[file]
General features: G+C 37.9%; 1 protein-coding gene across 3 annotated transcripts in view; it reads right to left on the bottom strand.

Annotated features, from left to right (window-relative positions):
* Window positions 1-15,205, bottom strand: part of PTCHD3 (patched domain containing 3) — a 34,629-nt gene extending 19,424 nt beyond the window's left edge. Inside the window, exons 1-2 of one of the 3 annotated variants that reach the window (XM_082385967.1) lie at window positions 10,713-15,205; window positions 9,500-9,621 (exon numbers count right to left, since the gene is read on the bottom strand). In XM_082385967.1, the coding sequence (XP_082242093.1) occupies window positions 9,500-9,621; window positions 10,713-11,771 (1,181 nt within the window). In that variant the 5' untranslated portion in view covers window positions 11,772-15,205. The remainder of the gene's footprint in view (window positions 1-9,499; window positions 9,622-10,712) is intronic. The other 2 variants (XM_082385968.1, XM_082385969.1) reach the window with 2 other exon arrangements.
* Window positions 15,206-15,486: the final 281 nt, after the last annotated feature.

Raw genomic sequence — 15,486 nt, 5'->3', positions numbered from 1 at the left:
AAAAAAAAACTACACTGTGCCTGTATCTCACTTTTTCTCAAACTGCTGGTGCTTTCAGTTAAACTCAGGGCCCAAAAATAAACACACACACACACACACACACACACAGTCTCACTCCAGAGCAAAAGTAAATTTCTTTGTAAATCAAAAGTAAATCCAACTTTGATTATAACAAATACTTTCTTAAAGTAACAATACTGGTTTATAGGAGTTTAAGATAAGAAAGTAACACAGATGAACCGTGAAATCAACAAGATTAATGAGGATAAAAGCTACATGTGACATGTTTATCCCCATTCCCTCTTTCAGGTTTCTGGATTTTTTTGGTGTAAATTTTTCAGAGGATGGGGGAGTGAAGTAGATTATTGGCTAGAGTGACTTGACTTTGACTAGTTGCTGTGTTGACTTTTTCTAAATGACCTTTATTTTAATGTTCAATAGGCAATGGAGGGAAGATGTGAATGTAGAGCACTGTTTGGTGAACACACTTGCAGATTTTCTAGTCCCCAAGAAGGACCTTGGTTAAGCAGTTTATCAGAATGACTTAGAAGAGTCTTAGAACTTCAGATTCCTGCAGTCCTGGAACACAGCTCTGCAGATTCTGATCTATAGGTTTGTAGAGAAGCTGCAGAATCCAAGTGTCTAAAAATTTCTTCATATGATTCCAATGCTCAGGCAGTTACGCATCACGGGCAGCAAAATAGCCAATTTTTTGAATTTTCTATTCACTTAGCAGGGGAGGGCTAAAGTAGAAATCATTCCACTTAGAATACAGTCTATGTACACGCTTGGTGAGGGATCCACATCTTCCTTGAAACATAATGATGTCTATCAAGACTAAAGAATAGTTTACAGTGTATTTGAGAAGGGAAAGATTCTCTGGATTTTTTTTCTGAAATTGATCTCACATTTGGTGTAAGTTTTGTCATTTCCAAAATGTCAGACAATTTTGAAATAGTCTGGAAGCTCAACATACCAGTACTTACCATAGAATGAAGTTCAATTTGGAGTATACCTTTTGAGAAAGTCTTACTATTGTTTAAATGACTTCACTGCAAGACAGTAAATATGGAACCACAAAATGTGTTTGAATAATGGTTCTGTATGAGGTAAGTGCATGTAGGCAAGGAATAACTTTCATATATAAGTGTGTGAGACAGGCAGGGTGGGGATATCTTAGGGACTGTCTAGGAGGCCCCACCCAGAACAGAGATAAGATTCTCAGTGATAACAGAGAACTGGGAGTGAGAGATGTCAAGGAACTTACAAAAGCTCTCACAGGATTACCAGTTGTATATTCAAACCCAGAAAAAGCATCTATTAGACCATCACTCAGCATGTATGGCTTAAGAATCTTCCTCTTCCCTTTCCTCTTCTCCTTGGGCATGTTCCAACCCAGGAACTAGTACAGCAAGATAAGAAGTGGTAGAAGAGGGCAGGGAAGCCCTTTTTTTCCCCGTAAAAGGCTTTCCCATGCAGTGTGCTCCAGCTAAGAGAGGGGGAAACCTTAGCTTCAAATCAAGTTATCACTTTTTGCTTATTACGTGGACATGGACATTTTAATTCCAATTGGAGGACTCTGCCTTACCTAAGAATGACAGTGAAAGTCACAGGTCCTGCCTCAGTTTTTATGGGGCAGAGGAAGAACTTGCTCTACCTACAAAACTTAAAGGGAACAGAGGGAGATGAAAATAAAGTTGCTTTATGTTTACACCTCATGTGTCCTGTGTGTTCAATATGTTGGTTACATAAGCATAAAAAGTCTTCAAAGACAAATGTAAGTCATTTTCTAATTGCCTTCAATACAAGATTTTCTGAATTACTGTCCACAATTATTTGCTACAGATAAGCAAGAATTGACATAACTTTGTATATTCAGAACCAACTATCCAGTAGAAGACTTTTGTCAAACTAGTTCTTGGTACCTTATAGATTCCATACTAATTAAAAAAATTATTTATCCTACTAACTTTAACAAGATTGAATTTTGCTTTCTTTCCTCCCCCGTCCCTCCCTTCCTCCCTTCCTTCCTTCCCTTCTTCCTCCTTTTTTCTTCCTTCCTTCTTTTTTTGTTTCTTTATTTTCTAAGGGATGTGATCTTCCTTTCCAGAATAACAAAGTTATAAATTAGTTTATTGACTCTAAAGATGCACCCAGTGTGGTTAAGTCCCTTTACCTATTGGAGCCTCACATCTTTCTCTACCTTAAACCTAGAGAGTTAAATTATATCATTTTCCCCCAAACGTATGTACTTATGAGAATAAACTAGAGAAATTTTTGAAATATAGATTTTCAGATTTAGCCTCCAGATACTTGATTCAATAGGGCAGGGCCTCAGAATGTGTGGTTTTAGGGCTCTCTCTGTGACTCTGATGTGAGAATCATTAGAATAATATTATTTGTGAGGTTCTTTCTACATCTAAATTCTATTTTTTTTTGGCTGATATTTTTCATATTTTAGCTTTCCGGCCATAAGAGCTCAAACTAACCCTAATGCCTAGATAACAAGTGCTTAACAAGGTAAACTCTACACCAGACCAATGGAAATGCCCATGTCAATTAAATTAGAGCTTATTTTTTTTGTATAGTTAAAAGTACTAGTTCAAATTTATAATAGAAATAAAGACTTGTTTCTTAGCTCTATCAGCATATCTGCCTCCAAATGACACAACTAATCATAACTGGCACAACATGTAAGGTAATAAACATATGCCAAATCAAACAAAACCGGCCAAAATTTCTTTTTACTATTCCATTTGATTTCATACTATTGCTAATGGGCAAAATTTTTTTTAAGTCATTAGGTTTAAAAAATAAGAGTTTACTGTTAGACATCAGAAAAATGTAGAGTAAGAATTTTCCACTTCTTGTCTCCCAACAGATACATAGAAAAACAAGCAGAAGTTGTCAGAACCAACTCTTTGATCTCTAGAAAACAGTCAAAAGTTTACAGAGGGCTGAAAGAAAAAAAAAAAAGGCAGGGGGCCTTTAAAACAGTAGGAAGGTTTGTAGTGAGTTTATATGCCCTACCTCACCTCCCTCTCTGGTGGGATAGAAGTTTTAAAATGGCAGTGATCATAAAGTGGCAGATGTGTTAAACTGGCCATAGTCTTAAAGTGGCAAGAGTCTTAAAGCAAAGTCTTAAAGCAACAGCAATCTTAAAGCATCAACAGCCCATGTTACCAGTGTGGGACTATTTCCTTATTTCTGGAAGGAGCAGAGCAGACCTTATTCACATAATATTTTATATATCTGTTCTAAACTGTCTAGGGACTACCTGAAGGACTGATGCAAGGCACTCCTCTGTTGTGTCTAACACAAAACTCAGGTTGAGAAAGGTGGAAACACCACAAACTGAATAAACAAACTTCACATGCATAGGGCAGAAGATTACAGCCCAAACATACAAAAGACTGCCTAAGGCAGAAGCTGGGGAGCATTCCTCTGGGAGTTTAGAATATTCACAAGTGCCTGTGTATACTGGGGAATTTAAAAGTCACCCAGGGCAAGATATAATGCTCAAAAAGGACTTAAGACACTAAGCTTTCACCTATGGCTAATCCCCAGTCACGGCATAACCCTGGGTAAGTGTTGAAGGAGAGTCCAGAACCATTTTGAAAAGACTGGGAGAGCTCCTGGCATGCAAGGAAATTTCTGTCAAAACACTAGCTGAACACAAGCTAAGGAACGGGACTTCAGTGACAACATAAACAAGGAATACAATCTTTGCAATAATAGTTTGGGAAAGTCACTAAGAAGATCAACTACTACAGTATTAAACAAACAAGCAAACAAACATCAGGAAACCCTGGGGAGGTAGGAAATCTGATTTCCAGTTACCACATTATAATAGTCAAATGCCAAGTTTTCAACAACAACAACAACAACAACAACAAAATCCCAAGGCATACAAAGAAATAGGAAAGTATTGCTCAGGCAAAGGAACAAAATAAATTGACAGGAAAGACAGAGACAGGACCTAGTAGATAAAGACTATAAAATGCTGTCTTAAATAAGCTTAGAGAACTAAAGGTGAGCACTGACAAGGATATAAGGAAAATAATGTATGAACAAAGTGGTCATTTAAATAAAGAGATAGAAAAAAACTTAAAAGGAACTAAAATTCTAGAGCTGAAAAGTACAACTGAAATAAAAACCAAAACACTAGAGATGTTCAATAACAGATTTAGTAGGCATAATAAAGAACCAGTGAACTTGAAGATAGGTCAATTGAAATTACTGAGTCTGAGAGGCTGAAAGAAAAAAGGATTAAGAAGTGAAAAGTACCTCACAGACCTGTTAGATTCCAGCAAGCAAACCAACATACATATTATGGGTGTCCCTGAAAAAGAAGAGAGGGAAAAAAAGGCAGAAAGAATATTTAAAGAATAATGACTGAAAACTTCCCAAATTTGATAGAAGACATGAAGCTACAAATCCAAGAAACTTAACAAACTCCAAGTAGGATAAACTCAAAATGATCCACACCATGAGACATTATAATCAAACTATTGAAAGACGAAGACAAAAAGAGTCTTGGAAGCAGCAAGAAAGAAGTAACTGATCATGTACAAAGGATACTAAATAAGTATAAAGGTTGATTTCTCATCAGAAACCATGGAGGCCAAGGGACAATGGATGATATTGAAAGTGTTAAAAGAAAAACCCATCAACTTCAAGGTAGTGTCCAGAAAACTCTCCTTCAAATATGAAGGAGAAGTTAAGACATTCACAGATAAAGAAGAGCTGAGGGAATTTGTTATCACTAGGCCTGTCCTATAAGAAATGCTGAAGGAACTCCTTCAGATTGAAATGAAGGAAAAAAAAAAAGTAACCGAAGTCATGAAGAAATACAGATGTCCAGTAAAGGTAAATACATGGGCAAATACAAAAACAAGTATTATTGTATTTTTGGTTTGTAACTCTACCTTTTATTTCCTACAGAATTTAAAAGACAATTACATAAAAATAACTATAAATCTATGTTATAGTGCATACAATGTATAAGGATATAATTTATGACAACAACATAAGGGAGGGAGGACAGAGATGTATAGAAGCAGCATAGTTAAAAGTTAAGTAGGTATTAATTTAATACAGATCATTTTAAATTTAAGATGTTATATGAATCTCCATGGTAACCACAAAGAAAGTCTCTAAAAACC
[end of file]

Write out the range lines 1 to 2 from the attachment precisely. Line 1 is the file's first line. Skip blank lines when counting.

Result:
General features: G+C 37.9%; 1 protein-coding gene across 3 annotated transcripts in view; it reads right to left on the bottom strand.

Annotated features, from left to right (window-relative positions):